You are here

Keyfax Software Twiddly Bits

Exploring Twiddly Bits, a collection of musical fills, riffs and embellishments played by leading session musicians and stored in MIDI file format. By Paul White
Published June 1994

In recent years we've come to terms with sampling other people's sounds and bits of other people's records, and using them to create something new. Keyfax software, masterminded by Julian Colbeck, has decided that if you can't beat them, at least you can sell them something – in this case, Twiddly Bits, a collection of musical fills, riffs and embellishments played by leading session musicians and stored in MIDI file format.

The guitar and bass examples for the disk were created using MIDI instruments, while the drum parts, courtesy of Bill Bruford, were recorded using a Kat percussion controller. There are also licks, riffs, trills and slides for wind instruments — input from a wind controller, naturally. Other areas covered are brass, strings, percussion and organ, and for Sound Canvas users, there's the bonus of a little chunk of setup data that enables that machine to respond to aftertouch.

The MIDI data is presented in sections, usually a bar or two long. Most of the examples are in the key of C, and recorded at 120bpm, which makes them easy to transpose. For the benefit of GM users, track 1 of each group of 'twiddles' includes a patch change to bring up the right sound, but non‑GM users can simply pick their own patches in the usual way. A comprehensive but microscopically printed manual is included.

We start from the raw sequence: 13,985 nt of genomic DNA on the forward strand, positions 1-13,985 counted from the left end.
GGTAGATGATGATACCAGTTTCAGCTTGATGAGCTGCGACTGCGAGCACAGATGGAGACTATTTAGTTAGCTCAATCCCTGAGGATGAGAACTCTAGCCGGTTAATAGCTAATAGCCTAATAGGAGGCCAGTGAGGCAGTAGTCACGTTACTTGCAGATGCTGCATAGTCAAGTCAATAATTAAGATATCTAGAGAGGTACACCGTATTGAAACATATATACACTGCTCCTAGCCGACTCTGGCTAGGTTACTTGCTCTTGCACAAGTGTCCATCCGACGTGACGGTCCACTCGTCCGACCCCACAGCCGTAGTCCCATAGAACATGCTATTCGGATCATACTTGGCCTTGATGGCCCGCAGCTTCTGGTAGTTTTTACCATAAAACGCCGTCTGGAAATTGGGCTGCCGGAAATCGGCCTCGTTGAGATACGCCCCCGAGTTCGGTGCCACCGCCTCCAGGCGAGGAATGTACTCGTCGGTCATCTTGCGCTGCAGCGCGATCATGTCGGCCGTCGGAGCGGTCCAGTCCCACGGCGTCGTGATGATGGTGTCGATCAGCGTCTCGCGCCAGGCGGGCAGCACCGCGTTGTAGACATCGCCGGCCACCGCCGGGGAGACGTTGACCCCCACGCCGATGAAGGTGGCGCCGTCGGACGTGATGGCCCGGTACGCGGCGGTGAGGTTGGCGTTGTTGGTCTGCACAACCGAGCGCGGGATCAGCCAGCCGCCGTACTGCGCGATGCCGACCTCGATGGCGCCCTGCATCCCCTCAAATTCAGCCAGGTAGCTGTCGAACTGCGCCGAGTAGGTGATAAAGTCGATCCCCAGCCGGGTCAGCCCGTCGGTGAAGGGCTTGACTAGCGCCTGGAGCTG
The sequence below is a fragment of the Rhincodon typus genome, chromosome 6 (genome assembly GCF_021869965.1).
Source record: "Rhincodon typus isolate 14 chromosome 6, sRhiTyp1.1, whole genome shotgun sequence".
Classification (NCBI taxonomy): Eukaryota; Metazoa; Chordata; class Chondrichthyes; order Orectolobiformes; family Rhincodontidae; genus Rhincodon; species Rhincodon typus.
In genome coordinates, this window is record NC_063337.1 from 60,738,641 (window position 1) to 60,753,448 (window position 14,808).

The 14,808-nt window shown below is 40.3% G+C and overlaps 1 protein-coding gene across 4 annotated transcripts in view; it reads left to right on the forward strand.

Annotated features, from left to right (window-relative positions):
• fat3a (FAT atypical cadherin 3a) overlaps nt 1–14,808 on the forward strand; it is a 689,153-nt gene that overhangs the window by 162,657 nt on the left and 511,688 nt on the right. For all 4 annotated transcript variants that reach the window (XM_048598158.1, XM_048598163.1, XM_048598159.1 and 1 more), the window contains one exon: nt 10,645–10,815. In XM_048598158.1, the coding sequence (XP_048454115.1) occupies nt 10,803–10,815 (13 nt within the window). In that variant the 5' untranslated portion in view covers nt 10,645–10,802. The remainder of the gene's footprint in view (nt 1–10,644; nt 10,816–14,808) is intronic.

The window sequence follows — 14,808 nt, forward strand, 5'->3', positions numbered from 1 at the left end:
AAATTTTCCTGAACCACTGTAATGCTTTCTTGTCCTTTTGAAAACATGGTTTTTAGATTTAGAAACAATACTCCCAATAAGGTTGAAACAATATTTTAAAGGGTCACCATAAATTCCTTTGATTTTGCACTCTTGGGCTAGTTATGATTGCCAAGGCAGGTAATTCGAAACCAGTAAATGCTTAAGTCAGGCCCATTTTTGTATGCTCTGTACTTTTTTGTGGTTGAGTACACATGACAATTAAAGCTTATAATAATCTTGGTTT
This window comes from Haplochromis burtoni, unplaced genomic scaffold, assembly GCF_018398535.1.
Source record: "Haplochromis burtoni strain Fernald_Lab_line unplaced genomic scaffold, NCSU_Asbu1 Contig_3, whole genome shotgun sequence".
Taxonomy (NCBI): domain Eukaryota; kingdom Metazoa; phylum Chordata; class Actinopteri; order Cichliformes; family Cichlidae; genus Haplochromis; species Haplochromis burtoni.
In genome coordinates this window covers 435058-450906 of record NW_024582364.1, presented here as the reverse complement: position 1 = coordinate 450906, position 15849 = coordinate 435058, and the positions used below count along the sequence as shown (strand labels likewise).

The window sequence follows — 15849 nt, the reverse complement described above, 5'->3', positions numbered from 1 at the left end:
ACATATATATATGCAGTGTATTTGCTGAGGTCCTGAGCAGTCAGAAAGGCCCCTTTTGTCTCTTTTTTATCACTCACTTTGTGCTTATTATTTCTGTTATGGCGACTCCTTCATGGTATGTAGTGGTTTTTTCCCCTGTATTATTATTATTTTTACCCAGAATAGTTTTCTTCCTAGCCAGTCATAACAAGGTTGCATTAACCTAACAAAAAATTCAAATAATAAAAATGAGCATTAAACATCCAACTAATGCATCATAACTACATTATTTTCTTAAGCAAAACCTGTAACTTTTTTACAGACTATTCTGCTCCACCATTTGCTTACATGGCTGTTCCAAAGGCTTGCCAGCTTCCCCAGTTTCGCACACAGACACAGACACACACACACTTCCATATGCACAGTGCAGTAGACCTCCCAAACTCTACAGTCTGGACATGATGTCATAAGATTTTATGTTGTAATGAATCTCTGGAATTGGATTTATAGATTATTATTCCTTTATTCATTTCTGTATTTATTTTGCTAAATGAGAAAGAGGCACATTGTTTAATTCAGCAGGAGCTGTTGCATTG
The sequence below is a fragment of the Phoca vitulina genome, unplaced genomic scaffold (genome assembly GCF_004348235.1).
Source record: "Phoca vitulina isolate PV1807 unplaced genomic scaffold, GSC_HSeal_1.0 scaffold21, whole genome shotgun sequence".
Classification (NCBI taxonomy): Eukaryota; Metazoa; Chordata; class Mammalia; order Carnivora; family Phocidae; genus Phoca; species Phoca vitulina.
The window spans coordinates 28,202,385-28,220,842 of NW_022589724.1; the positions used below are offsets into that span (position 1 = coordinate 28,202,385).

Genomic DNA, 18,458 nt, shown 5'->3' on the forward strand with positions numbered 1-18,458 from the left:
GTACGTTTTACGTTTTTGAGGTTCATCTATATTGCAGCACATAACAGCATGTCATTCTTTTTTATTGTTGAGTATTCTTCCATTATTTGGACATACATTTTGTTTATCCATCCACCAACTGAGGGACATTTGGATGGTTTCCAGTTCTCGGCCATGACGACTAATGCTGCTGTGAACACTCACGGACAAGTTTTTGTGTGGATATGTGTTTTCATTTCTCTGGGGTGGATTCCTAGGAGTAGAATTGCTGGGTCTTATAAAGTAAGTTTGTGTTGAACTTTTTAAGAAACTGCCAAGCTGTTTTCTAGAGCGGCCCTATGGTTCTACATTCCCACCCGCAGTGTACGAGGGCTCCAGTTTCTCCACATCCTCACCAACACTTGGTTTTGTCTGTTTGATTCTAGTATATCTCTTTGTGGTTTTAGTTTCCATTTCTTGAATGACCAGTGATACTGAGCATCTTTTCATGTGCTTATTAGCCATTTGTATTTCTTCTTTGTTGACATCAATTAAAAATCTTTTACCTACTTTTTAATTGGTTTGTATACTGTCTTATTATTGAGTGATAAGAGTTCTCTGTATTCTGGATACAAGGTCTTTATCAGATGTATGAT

In order to make the disk usable to the greatest number of people, it's formatted for PC, which means it can be read directly by Atari and PC, and also by Macs via Apple File Exchange or AccessPC software. However, the review samples crashed my Mac every time I inserted the disk so I had to transfer them via my Atari. I've mentioned this to Julian and he assures me that he'll remedy it.

Having tried out the 'twiddles', I can see how useful they will be to a great many people, and I can think of other areas of music that would benefit from future volumes. The Bruford drum fills are excellent, and I would have loved to hear a disk full of his fills and rhythms. Though no special equipment is needed to play convincing piano parts, some of the flourishes on this disk require considerable skill to play and arrange, as do the strings, which makes them more attractive to the digitally challenged. On the other hand, the wind controller and guitar synth‑generated parts just can't be emulated on a keyboard, and the fact that you can change notes in your sequencer means that you don't have to use everything exactly as it's supplied.

I feel this disk is well worth having; although you can buy any number of dance grooves, there's not much choice when it comes to more conventional styles. The next release will be a disk of guitar styles and I shall look forward with interest to future Twiddly Bits — how about a disk of Stockhausen groove templates?